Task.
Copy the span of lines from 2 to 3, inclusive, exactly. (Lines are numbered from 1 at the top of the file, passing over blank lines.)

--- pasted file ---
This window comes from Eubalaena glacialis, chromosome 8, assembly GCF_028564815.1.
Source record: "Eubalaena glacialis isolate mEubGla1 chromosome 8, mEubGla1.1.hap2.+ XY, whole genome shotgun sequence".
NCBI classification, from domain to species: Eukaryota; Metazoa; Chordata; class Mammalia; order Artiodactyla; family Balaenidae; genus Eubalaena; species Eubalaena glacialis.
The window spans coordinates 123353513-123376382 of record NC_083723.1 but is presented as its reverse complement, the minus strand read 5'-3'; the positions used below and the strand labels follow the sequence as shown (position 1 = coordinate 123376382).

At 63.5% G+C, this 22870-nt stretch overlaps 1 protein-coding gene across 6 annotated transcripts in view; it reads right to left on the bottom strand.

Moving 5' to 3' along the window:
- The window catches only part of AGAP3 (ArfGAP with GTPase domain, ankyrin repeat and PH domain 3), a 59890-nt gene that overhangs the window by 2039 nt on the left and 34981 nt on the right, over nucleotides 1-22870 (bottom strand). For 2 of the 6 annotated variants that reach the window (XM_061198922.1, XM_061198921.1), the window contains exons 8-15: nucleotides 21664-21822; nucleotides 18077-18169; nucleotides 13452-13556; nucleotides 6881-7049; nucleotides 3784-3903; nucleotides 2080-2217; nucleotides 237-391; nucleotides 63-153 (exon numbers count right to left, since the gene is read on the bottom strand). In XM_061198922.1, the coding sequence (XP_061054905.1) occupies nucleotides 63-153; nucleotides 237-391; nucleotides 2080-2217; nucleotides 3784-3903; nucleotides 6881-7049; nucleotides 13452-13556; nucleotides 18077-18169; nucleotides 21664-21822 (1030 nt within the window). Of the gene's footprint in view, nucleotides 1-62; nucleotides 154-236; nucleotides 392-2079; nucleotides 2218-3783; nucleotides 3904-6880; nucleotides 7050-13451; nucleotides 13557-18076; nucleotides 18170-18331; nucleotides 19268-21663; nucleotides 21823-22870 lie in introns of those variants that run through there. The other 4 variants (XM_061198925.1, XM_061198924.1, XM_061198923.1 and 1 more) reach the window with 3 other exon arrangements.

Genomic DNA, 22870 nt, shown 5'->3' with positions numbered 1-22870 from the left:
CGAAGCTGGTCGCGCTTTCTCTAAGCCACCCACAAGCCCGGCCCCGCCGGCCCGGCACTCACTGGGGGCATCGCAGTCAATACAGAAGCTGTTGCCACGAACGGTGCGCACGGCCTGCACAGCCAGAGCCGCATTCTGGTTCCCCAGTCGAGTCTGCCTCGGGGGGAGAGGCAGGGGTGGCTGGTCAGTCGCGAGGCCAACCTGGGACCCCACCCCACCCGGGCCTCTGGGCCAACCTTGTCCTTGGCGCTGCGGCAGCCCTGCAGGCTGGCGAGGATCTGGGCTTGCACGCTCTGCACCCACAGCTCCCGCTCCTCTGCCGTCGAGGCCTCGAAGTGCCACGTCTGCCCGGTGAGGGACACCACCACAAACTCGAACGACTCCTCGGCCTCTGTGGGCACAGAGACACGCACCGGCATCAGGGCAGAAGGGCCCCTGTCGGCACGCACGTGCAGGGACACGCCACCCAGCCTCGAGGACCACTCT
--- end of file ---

Source record: "Eubalaena glacialis isolate mEubGla1 chromosome 8, mEubGla1.1.hap2.+ XY, whole genome shotgun sequence".
NCBI classification, from domain to species: Eukaryota; Metazoa; Chordata; class Mammalia; order Artiodactyla; family Balaenidae; genus Eubalaena; species Eubalaena glacialis.